Tom has time for one more question.

Tom Keegan:

I guess it's all relative. When I came here for my job interview and had a real estate agent take me around the town, the first thing that struck me was how envious my oldest son would be when he saw Free State's baseball field. He used to play close to 100 games a year all over the state of CT and considered it a real treat when he got to play under the lights. The town of Norwalk, didn't have a field with lights. Free State does. I also think it has a big-time feel to it. As far as Haskell Stadium, the place reeks of history. Generations of LHS football fans seem to like the charming old place and so do I. As for the soccer fields being in the middle off a pasture, I can't imagine a child complaining about that cool setting, unless he heard adults complaining about it first. ODAC and CBAC have more updated facilities, and that's great. I never have equated commitment to young athletes with the state of the facilities. To me, commitment starts first with parents who support team-first attitudes, are there for their children after rough games, and make sure to stress the importance of respecting authority figures, in this case the coach. Then the commitment comes from coaches, who make sure to pay as much attention to the talent-challenged as the talented, and don't favor their sons or daughters too blatantly. Next it comes from the young athletes showing a commitment to each other. The great compliment that ever could be paid to an athlete is two words long: Great teammate.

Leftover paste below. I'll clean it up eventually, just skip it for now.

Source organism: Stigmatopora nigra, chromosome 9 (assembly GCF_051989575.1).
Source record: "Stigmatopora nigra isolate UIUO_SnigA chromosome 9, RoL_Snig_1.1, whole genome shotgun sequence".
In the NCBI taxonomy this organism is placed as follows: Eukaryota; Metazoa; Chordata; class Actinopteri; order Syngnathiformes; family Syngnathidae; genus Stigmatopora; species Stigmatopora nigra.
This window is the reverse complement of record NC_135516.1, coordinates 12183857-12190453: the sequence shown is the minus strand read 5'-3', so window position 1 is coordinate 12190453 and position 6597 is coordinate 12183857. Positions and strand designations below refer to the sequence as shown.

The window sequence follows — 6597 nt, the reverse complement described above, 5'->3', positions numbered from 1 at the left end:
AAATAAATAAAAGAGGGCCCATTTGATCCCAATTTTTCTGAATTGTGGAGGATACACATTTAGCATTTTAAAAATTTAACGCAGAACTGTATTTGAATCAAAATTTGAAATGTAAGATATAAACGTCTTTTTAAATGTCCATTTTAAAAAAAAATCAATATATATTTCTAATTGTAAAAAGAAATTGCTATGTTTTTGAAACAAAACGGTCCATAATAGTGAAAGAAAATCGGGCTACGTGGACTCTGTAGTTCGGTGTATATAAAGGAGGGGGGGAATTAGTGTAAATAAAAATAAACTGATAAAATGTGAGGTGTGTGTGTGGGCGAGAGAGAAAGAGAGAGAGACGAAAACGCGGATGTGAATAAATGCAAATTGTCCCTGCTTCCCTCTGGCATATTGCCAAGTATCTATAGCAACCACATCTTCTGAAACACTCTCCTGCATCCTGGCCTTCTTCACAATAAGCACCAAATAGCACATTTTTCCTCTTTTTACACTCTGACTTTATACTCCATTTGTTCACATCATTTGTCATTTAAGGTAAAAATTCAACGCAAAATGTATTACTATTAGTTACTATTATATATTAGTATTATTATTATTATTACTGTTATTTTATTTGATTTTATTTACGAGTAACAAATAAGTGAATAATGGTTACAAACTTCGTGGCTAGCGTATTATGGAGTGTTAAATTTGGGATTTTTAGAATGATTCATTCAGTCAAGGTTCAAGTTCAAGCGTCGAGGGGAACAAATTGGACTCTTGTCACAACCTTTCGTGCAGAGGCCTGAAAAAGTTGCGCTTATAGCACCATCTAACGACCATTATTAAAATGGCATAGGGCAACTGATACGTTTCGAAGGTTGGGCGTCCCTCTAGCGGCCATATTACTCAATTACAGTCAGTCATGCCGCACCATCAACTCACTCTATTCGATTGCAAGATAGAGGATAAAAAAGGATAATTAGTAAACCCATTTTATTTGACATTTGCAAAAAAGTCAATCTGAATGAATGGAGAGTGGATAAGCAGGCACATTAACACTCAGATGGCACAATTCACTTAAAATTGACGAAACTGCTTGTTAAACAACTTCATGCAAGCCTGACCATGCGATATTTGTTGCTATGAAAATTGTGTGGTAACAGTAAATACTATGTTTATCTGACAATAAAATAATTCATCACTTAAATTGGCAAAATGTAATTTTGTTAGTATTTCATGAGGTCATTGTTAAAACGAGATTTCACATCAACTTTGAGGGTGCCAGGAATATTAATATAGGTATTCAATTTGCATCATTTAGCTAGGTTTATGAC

That's going to do it for our chat today with Lawrence Journal-World sports editor Tom Keegan. Thanks a lot Tom for your time today, and also a big thanks to our readers for all their input into this chat.

Tom Keegan:

Thanks for having me. I'm looking forward to the Pat Henderson chat on Friday for more football talk.


Former_Jhawk 11 years, 9 months ago

To follow-up on "opinion", I would like to say that there are opportunities for athletic development outside of the schools. Though the schools do need to do a better job of brining in qualified strength and speed coaches for thier athletes. I myself am an NSCA Certified Strength & Conditioning Specialist. I train several athletes from LFSHS, including those mentioned in this chat. We train on the KU campus whenever possible. The kids at that age don't need a multi-million dollar facility to improve, a good strength coach would be able adapt a training program to what is available. Many coaches still use tires, medicine balls, chains, and rope to make better athletes.

The area has talent, I have seen a good number of kids in this area who have the potential to be scholarship collegiate athletes as long as they are willing to put in the hard work, with a qualfied professional, necessary to achieve that goal. You can reach me at if you have any further questions or comments.